MAAS 3.3 is now available
In this blog, you will learn about some of the new features now available in the latest MAAS release. For a deep-dive on some of these features, join our upcoming webinar on 31 March 2023.
The first release of MAAS based on Ubuntu 22.04 LTS
With MAAS 3.3, we are now building the snap based on a Core22 base, the same great experience just built against a new snap base image. Snaps continue to be the suggested deployment method for MAAS.
For those looking to install MAAS from a debian package, we have created a new PPA for MAAS with all required dependencies, allowing installation directly from PPA onto an Ubuntu 22.04 LTS system, without the need to use snaps.
Those wishing to upgrade their existing Ubuntu 20.04 LTS-based systems to the 22.04 LTS can now do so if they run MAAS from a deb package.
Improved machine list filtering
We have also dramatically improved the latency associated with refreshing large machine lists. This is especially important for large MAAS deployments with tens of thousands of nodes.
MAAS 3.3 also enhances the way you can filter the machine list in two ways:
- You can filter quickly after the first page of the machine list loads, even if you have more than 10,000 machines in the list.
- You have a more comprehensive range of filter choices.
With this, we wanted to improve the user experience for those looking to search and filter machines as quickly as possible.
In MAAS 3.2 and earlier, the UI client had to fetch all machines before providing machine search and filter options. This may be fine for smaller MAAS deployments, but users with MAAS deployments covering 1,000 machines or more had to wait too long to search and filter. With MAAS 3.3, when a MAAS UI user wants to find a particular machine, they do not have to wait for all of their machines’ data to load before they can start searching.
Vault integration for credential storage
Besides user experience enhancements, we have shipped a new integration. Hashicorp Vault is now integrated with MAAS, providing users with a secure way to store and manage their credentials and secrets. Vault is an open-source tool designed to store and protect confidential data, such as passwords, tokens, certificates, and encryption keys. It allows users to securely store and manage various data, while providing access control and audit logging to ensure that only authorised users can access the data. Moreover, Vault can encrypt and decrypt data and generate dynamic secrets and credentials to access various services.
Packer MAAS updates and new additions
We have continued to update our image templates for Red Hat Enterprise Linux (RHEL). To stay updated with RHEL releases, we have added a template for building RHEL 9 images.
Deployment support for BlueField 2 DPUs
MAAS continues to evolve, adding advanced provisioning features. We now have an MVP implementation for Data Processing Unit (DPU) provisioning. This allows MAAS to provision an operating system onto a DPU. This MVP was limited to supporting Bluefield 2 DPUs, but we want to extend that in the next development cycle.
With this, we also added Parent/Child relationship mapping for DPUs to better map out the unique relationship between a host and its DPUs.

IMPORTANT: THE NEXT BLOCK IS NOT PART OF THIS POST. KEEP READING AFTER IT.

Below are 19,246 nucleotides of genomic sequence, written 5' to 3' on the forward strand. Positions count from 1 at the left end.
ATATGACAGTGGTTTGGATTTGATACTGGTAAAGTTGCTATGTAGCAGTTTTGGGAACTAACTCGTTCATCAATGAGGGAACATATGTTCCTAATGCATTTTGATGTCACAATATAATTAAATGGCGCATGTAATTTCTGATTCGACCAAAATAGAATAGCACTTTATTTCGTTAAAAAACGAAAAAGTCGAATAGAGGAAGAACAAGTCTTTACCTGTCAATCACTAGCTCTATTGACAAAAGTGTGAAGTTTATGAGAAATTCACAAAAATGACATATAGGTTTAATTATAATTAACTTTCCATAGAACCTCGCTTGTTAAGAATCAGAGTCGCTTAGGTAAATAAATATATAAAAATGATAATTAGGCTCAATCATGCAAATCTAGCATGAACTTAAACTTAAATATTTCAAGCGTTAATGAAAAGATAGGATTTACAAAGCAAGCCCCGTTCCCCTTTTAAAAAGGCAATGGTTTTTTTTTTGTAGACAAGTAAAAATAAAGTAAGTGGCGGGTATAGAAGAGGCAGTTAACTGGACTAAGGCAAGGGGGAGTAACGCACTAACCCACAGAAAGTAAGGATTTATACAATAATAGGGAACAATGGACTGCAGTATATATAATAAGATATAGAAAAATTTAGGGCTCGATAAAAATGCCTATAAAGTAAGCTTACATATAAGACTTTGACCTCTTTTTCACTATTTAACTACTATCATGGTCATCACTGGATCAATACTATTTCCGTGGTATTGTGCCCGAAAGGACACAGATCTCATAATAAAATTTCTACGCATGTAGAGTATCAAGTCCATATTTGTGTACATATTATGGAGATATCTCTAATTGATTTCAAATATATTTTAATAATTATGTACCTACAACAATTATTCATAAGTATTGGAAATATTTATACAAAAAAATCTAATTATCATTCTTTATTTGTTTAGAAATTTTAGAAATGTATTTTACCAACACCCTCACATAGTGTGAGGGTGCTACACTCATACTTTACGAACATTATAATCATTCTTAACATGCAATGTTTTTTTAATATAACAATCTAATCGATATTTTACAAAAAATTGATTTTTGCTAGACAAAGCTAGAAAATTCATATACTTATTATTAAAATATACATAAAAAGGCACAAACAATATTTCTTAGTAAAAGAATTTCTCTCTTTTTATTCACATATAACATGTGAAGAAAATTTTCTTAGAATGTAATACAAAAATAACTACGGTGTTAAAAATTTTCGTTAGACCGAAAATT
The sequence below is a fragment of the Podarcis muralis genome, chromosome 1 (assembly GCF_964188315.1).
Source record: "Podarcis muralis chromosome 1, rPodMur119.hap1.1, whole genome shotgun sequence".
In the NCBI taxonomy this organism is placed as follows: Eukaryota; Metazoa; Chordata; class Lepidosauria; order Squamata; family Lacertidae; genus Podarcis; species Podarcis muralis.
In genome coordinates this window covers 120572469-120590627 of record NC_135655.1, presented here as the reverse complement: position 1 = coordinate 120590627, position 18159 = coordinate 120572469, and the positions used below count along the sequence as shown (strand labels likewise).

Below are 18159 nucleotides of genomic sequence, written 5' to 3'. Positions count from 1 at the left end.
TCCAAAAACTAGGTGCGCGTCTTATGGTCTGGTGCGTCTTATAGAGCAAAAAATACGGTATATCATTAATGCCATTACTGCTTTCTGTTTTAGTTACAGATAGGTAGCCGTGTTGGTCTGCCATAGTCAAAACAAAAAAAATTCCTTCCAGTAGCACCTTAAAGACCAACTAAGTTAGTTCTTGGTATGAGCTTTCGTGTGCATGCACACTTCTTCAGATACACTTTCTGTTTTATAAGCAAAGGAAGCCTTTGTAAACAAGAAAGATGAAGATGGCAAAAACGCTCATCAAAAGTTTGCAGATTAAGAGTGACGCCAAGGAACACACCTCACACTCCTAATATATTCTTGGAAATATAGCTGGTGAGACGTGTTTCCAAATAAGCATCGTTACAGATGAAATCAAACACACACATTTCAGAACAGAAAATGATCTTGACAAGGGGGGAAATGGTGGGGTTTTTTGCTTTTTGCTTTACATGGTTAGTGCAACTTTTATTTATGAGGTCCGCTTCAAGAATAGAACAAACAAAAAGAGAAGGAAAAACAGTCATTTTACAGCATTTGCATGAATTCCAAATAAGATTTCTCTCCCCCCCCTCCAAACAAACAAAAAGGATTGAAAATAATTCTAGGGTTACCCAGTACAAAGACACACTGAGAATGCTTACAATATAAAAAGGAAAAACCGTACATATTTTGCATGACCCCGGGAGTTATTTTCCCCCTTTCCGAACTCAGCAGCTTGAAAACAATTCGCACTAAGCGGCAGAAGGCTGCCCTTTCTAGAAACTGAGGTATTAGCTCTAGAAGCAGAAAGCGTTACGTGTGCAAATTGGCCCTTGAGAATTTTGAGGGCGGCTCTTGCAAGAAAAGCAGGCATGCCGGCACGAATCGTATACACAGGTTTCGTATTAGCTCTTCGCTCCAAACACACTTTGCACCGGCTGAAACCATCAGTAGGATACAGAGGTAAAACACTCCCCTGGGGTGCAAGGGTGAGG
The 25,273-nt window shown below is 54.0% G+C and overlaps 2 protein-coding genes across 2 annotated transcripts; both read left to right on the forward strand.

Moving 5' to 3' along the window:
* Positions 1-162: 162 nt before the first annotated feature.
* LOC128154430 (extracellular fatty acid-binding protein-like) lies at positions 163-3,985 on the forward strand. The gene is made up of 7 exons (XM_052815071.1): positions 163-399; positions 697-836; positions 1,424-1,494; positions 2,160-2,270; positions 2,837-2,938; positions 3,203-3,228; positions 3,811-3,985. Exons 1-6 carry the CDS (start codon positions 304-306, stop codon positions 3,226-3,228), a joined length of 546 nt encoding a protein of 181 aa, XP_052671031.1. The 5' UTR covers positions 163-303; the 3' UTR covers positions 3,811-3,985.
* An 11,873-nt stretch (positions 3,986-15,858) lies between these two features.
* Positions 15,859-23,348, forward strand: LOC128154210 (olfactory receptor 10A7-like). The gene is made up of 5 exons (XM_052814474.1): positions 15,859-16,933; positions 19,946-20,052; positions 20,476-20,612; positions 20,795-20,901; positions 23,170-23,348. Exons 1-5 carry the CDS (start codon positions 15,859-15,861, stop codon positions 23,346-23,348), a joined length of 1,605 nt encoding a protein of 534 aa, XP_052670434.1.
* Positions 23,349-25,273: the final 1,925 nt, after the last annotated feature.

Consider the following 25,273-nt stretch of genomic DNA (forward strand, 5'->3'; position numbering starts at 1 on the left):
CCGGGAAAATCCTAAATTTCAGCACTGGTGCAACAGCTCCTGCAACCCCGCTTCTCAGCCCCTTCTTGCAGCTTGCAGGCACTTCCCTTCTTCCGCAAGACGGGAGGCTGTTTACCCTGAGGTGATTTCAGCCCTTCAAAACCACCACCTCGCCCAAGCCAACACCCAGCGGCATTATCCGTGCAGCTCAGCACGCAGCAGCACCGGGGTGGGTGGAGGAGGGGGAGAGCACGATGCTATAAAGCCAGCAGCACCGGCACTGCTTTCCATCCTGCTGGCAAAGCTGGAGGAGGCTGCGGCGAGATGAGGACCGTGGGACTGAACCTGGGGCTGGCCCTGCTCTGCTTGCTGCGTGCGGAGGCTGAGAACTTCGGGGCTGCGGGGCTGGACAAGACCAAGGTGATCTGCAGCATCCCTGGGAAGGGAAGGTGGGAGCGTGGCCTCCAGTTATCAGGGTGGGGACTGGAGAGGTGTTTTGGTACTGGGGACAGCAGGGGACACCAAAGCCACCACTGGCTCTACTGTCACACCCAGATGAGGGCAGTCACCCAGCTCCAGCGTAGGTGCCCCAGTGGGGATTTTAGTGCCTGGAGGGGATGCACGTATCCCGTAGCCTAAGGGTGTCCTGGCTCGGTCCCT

With this release, MAAS has now been fully migrated to a React frontend, leading to a more responsive user experience while improving the developer experience for those who want to contribute to the MAAS user interface.
Other notable forward-looking improvements include reliability improvements for simultaneous machine deployments and shifting the MAAS API documentation towards the OpenAPI standards.
Speaking of UI improvements, we have also made some enhancements to the tool’s colour scheme.
MAAS site identity improvements
MAAS 3.3 comes with options for configuring the colour scheme of the MAAS user interface, giving each MAAS a different identity. Notable information is now displayed in the MAAS UI footer.
Ansible playbooks for high-availability MAAS, PostgreSQL, and other configurations
Ansible playbooks are now available for MAAS. These playbooks allow you to easily deploy MAAS in high availability, with all its required dependencies, such as PostgreSQL.
MAAS 3.3 offers playbooks that enable you to:
- Install and configure a MAAS region on a targeted host. Running the playbook on hosts with a MAAS region will upgrade it.
- Install and configure a MAAS rack.
- Setup the PostgreSQL primary role.
- Setup the PostgreSQL secondary role.
MAAS Playbooks are available from a repository. They will eventually be available through Ansible Galaxy.
A set of groups will also automate setting up specific sections of MAAS. For example, a PostgreSQL group sets up the primary and secondary PostgreSQL roles, bypassing the need to run both playbooks individually.
After installing Ansible, running each of the playbooks on a blank machine will give you a fresh install of MAAS that is ready to go. For example, running the region+rack will set up a region+rack on the host machine.
We continue to improve our documentation. These are some of the highlights.
MAAS configuration settings reference page
There is now one reference page that addresses all MAAS settings in one place.
Improved MAAS event documentation
We have expanded MAAS event documentation to include much better explanations of events, including many examples.
Improved audit event documentation
We have dramatically expanded our audit documentation to include much better explanations of MAAS audit events, including many examples and use cases.
MAAS 3.3 bug fixes
We shipped over 100 bug fixes with this release. The full details are available here.
We hope you enjoy these feature enhancements.
If you want more information on MAAS 3.3, join our upcoming webinar dedicated to the MAAS 3.3 release.